Havana Bites | Restaurant Reviews | Salt Lake City Weekly

Havana Bites 

Get your Cuban flavor fix at South Salt Lake's Batista Food and Grill.

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  • Alex Springer

I tried my first Cubano sandwich at Utah's annual Living Traditions Festival probably around a decade ago. This was a formative experience for me, as it revealed that there is indeed a Fibonaccian "golden ratio" present in the sum of a sandwich's parts. The roast pork shoulder, sliced ham, melted cheese, mustard and pickle pressed between two slices of grilled (or otherwise toasted) bread presents a small glimpse into the divine.

Since then, I haven't been able to resist ordering a Cubano whenever I happen to see one. With that bit of backstory in mind, you can imagine my excitement when Batista Food and Grill (493 E. 2700 South, 385-484-3757), a Cuban and Nicaraguan restaurant with a team straight from Miami, opened its doors in South Salt Lake.

Of course, I couldn't wait to dig into their Cubanos ($10.50)—they have the original, along with a Cuban steak and chicken sandwich—but I was excited to take a deeper dive into Cuban cuisine, which is pretty new to me as a whole. Based on my experience at Batista, I noticed a lot of the same culinary DNA featured in Puerto Rican and Venezuelan dishes—no complaints here. I've done plenty of gushing about my love of fried plantains, and you can't really go wrong with stewed black beans and fluffy white rice as a side to a hefty helping of grilled meats.

Fans of grilled, braised, roasted and skewered proteins will most definitely find a favorite here rather quickly. The vaca frita ($15) is a nice opener for Cuban food newbies, as it's quite accessible while offering a gateway into the nuances of this island cuisine. It's a tender skirt steak, grilled up with sliced onions and then shredded into a savory meat pile with a dome of white rice. Simplicity is the key here—from the tender, deftly spiced skirt steak to the savory grilled onions, each ingredient gets a chance to speak for itself before adding its flavorful contribution to the whole plate. For more of an ensemble dish, the bisteck encebollado ($13.50) gets a similar treatment with the addition of fried plantains.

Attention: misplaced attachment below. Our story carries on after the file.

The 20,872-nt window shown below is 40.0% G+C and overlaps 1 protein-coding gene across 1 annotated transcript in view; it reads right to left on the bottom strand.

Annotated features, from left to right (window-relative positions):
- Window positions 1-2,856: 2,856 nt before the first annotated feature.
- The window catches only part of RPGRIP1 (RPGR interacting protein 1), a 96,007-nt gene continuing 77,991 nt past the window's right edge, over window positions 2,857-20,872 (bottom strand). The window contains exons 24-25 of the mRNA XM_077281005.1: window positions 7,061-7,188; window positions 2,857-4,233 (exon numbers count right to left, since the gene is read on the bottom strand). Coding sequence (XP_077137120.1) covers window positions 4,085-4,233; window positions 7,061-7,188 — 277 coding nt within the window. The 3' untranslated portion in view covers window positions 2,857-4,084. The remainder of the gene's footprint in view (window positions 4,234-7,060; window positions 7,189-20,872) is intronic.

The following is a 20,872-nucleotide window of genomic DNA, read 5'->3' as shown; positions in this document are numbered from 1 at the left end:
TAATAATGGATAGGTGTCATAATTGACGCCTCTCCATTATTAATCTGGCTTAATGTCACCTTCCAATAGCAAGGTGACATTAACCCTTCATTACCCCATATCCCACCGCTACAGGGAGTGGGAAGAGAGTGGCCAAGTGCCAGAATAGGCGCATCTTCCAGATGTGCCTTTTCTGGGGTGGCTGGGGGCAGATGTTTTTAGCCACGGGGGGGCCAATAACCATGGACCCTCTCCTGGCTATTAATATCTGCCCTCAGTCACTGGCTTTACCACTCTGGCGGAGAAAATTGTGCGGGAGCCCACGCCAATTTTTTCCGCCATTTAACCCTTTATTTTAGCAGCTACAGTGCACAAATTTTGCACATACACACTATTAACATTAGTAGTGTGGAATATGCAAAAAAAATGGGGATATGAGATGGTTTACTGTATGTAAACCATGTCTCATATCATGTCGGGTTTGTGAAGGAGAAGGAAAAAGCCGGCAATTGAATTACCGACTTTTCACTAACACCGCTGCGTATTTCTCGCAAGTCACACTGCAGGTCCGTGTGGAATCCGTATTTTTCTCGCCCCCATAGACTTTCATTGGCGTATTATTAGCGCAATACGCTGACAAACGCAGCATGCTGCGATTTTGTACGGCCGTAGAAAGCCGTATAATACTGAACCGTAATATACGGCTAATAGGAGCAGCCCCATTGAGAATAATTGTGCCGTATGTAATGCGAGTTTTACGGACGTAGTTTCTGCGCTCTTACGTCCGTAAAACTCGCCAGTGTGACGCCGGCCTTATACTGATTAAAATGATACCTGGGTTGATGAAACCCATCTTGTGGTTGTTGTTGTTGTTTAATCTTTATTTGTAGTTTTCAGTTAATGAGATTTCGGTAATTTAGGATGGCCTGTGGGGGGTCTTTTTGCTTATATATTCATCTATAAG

Those in the mood for something more on the grilled and skewered side will dig the pork or chicken shish kabob ($10.50). Plentiful chunks of protein are grilled to perfection and served up with some crinkle cut fries—which were unexpectedly great in their own right. They go well with the ham and cheese croissants ($8), which are tasty either as grab-and-go sandwiches, or as a versatile side dish to any one of these grilled all-stars.

Even though I had ordered a sizable main dish in the vaca frita, I couldn't help but add one of Batista's Cubanos to the docket. Unlike the daintier ham and cheese croissants, the Cubano is a sandwich monster. From the juicy roast pork to the acidic mustard-and-pickle combo, it's a sandwich that has it all. I also appreciate Batista's efforts to liberally smash this sandwich on the panini grill to get it as flat as possible—something mystical happens in this process that makes all those rich flavors fuse together to and create the Cubano's signature superpower.

Those who share my adoration for Cubanos will feel right at home with the sandwiches Batista is serving up. While I've had many fancier variations on this classic sandwich, this one is an excellent litmus test for what a Cubano should be. The roast pork and sliced ham deliver up their yin-yang of porcine flavors exactly as planned, and the melted cheese acts as a nice, mild buffer between the more intense notes of vinegar and acid imparted by the yellow mustard and thick dill pickles. Again, there is something borderline magical going on within a Cubano, and it's something Batista has captured for their own iteration. I could see this being the Cubano fan's workhorse sandwich shop during weekday lunch runs.

In addition to a solid Cubano, Batista's supporting cast of sandwiches doesn't disappoint. The pan con lechon ($10.50) is all about that sweet, sweet roast pork, and it comes with a scoop of fries for good measure. The pan con bisteck ($10.50) and the sandwiches de pollo ($8) are additional variations on the grilled sandwich theme for anyone looking to push the structural integrity of their sandwich construction. I'm also a fan of any regional joint that offers a small bakery window that features tasty desserts to complement your meal, and I can recommend the guava and cream cheese turnovers ($4) hanging out in the counter display case.

All in all, Batista is a great entry point for Cuban food for us locals north of Havana. They've got their grilled meat game primed for all comers and having a spot where I can get a nice Cubano as a lunchtime indulgence has me feeling all kinds of grateful this holiday season.

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